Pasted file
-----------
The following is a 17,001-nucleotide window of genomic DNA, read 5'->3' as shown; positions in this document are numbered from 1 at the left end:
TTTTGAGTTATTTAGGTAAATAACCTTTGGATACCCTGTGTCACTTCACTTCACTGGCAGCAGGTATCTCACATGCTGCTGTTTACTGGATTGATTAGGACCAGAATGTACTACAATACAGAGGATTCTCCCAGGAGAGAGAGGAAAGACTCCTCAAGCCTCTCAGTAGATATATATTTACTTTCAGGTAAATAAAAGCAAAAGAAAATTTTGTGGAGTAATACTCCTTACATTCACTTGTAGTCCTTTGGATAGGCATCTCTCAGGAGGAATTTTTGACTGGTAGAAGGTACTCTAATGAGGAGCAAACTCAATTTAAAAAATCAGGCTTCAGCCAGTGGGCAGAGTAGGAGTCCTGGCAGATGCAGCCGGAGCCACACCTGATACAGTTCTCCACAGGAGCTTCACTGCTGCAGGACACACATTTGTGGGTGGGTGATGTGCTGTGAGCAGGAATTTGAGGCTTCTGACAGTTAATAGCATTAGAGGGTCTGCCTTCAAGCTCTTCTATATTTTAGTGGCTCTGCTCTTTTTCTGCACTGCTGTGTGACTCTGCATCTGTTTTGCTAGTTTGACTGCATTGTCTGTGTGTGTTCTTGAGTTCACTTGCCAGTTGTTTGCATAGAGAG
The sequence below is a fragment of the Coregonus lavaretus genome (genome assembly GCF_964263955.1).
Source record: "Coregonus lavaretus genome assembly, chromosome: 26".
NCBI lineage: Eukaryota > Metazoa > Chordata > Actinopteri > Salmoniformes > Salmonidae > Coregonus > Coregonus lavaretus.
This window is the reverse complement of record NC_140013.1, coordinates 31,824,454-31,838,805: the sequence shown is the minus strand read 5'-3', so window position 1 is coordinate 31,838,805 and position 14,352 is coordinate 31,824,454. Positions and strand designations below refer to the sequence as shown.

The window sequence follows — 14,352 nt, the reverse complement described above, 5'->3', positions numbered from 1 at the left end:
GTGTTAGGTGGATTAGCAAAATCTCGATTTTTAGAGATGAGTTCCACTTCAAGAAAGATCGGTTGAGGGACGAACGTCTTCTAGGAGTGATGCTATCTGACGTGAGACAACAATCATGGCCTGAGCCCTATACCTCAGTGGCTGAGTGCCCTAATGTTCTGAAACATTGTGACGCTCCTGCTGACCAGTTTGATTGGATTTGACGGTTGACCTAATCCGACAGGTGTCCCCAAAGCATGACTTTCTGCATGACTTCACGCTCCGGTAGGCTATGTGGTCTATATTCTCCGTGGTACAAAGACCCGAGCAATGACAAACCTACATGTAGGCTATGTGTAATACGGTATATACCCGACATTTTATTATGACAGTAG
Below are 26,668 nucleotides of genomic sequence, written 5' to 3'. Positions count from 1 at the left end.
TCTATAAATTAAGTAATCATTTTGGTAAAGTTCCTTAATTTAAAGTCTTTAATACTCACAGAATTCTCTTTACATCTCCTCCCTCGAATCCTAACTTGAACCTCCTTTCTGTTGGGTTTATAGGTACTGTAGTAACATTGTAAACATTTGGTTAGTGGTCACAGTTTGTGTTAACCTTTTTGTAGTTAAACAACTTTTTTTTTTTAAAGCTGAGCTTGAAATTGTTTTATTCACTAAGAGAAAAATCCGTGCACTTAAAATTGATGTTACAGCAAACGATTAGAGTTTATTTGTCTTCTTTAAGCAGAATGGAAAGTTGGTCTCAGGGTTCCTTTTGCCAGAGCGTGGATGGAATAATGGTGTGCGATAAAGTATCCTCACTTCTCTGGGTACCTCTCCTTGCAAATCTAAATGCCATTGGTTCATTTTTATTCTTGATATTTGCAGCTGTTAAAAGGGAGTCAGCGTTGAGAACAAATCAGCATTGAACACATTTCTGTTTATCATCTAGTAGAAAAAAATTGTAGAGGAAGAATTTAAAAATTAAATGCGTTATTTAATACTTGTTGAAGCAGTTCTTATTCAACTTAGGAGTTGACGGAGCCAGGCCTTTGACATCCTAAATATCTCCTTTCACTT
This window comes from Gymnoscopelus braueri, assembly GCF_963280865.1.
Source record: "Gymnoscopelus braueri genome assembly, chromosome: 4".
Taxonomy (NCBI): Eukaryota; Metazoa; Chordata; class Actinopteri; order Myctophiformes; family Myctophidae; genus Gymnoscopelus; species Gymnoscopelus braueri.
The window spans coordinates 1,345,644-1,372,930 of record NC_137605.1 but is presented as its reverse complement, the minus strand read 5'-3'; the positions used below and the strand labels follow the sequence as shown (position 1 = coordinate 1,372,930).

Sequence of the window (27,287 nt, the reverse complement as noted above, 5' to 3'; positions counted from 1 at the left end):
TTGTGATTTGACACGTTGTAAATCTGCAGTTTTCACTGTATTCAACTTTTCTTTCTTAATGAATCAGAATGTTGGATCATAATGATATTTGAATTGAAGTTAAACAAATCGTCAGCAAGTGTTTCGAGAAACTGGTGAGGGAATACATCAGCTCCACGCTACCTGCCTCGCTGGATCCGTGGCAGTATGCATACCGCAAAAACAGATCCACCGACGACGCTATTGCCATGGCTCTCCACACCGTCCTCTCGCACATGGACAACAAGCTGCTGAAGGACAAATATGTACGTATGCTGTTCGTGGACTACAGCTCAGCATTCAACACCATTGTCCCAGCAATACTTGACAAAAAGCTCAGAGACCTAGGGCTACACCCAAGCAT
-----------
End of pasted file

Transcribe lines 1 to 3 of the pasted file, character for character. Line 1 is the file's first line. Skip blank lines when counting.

The following is a 17,001-nucleotide window of genomic DNA, read 5'->3' as shown; positions in this document are numbered from 1 at the left end:
TTTTGAGTTATTTAGGTAAATAACCTTTGGATACCCTGTGTCACTTCACTTCACTGGCAGCAGGTATCTCACATGCTGCTGTTTACTGGATTGATTAGGACCAGAATGTACTACAATACAGAGGATTCTCCCAGGAGAGAGAGGAAAGACTCCTCAAGCCTCTCAGTAGATATATATTTACTTTCAGGTAAATAAAAGCAAAAGAAAATTTTGTGGAGTAATACTCCTTACATTCACTTGTAGTCCTTTGGATAGGCATCTCTCAGGAGGAATTTTTGACTGGTAGAAGGTACTCTAATGAGGAGCAAACTCAATTTAAAAAATCAGGCTTCAGCCAGTGGGCAGAGTAGGAGTCCTGGCAGATGCAGCCGGAGCCACACCTGATACAGTTCTCCACAGGAGCTTCACTGCTGCAGGACACACATTTGTGGGTGGGTGATGTGCTGTGAGCAGGAATTTGAGGCTTCTGACAGTTAATAGCATTAGAGGGTCTGCCTTCAAGCTCTTCTATATTTTAGTGGCTCTGCTCTTTTTCTGCACTGCTGTGTGACTCTGCATCTGTTTTGCTAGTTTGACTGCATTGTCTGTGTGTGTTCTTGAGTTCACTTGCCAGTTGTTTGCATAGAGAG
The sequence below is a fragment of the Coregonus lavaretus genome (genome assembly GCF_964263955.1).